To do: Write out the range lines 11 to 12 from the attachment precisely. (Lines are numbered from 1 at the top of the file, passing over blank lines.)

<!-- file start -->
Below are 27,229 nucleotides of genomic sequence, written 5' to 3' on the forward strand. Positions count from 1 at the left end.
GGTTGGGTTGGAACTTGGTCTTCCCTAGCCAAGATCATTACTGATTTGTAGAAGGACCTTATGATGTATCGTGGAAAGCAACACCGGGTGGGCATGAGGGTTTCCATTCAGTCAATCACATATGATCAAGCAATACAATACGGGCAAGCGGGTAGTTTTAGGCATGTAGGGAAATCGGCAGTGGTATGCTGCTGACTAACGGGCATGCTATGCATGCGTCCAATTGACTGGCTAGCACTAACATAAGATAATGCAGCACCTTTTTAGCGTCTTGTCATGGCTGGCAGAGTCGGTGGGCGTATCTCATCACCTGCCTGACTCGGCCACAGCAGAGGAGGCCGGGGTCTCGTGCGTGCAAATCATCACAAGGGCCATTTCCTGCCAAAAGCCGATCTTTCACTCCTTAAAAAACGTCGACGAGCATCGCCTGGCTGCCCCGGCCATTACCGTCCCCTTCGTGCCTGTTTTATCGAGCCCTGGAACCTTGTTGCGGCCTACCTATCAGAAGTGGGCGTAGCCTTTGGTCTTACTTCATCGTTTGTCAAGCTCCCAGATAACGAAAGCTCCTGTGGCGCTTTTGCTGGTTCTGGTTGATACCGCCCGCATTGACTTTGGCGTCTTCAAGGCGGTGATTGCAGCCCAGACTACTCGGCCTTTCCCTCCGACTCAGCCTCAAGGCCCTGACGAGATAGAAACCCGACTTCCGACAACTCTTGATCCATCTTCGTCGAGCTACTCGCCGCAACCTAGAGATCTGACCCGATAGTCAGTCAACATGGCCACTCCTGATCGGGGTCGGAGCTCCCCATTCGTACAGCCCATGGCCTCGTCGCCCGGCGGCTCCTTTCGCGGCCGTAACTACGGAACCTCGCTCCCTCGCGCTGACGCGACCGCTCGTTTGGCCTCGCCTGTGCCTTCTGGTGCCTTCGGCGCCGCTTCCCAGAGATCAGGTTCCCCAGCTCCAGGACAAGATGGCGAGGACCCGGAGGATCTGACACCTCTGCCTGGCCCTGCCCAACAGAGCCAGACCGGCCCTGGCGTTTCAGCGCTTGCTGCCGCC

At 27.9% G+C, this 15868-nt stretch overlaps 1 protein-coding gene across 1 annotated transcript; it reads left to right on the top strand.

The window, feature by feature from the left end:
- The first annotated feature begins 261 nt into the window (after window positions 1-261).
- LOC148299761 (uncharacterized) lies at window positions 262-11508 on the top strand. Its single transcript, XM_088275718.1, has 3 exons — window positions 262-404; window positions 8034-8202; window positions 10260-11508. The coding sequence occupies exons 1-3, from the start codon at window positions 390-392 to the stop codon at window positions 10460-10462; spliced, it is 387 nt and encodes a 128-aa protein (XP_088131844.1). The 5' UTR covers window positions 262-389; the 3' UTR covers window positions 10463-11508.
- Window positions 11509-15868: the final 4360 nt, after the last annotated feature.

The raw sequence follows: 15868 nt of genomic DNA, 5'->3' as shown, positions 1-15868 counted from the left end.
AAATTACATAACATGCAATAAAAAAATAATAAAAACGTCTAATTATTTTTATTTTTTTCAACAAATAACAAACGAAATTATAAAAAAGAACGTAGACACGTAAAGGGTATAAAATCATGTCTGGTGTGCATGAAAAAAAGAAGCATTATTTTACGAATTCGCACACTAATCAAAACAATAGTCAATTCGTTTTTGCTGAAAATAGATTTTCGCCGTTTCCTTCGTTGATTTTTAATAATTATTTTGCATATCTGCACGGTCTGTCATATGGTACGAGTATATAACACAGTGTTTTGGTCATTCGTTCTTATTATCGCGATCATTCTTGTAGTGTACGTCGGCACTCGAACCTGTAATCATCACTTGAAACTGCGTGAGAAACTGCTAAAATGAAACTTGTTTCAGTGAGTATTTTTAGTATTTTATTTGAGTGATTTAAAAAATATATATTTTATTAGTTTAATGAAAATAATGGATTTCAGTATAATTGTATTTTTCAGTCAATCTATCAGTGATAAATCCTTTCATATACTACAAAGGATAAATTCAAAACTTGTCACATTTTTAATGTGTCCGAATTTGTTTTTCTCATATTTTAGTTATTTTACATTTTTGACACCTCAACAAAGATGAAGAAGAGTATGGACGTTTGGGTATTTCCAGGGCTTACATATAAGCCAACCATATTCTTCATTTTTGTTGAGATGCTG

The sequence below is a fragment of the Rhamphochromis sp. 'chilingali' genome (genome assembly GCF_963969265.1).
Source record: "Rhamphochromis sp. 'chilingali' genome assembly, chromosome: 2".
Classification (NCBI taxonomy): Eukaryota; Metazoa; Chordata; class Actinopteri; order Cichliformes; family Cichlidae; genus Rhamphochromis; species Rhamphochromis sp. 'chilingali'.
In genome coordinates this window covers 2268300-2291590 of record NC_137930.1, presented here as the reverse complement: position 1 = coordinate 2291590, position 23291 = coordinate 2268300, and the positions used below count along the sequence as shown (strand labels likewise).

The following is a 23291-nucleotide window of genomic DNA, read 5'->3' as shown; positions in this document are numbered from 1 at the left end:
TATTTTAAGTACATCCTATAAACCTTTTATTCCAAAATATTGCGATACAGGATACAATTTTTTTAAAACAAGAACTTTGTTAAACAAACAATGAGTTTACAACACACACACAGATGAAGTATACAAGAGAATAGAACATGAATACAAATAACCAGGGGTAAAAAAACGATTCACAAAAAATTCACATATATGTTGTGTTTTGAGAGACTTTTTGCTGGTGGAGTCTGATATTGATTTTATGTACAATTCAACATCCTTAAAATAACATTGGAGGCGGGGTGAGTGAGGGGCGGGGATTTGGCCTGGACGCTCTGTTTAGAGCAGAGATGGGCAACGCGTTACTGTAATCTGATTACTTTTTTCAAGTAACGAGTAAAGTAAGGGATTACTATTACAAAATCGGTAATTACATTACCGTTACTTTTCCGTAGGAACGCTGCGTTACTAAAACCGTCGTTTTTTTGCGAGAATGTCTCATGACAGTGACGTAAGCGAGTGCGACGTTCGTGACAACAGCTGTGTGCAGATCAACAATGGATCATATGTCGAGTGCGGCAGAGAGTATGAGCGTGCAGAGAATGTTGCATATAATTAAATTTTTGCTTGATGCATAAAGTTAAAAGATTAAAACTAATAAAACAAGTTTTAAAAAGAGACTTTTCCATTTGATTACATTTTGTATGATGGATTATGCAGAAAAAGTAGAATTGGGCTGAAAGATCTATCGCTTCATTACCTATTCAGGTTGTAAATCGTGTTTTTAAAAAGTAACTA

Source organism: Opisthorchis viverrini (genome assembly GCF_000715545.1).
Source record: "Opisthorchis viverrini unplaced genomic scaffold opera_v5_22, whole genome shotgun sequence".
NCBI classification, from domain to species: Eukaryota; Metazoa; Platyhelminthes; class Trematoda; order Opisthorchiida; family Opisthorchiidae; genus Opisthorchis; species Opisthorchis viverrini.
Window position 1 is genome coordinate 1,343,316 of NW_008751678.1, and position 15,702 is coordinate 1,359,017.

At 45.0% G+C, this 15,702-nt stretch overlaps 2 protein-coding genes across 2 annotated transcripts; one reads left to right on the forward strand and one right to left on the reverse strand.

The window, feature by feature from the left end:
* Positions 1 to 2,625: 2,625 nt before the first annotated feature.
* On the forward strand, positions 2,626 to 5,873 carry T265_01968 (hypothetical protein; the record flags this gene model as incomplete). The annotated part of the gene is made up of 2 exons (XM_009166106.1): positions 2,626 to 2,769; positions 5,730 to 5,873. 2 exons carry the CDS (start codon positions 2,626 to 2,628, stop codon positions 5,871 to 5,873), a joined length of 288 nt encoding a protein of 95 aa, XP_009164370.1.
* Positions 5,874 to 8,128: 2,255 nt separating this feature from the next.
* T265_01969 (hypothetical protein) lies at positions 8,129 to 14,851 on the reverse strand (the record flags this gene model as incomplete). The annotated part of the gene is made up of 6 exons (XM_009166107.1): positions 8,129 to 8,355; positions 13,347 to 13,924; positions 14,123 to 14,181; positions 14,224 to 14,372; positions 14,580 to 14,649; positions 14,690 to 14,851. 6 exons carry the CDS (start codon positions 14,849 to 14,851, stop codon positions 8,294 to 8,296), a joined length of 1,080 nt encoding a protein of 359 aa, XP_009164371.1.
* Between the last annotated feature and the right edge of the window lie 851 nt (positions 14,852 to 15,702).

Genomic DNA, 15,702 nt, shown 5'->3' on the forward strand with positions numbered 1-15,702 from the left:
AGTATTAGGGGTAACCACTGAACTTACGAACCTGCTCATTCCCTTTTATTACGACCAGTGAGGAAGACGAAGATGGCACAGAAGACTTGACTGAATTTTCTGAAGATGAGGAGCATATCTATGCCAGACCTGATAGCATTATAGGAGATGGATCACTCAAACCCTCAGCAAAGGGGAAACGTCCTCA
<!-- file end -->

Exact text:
Source record: "Rhamphochromis sp. 'chilingali' genome assembly, chromosome: 2".
Classification (NCBI taxonomy): Eukaryota; Metazoa; Chordata; class Actinopteri; order Cichliformes; family Cichlidae; genus Rhamphochromis; species Rhamphochromis sp. 'chilingali'.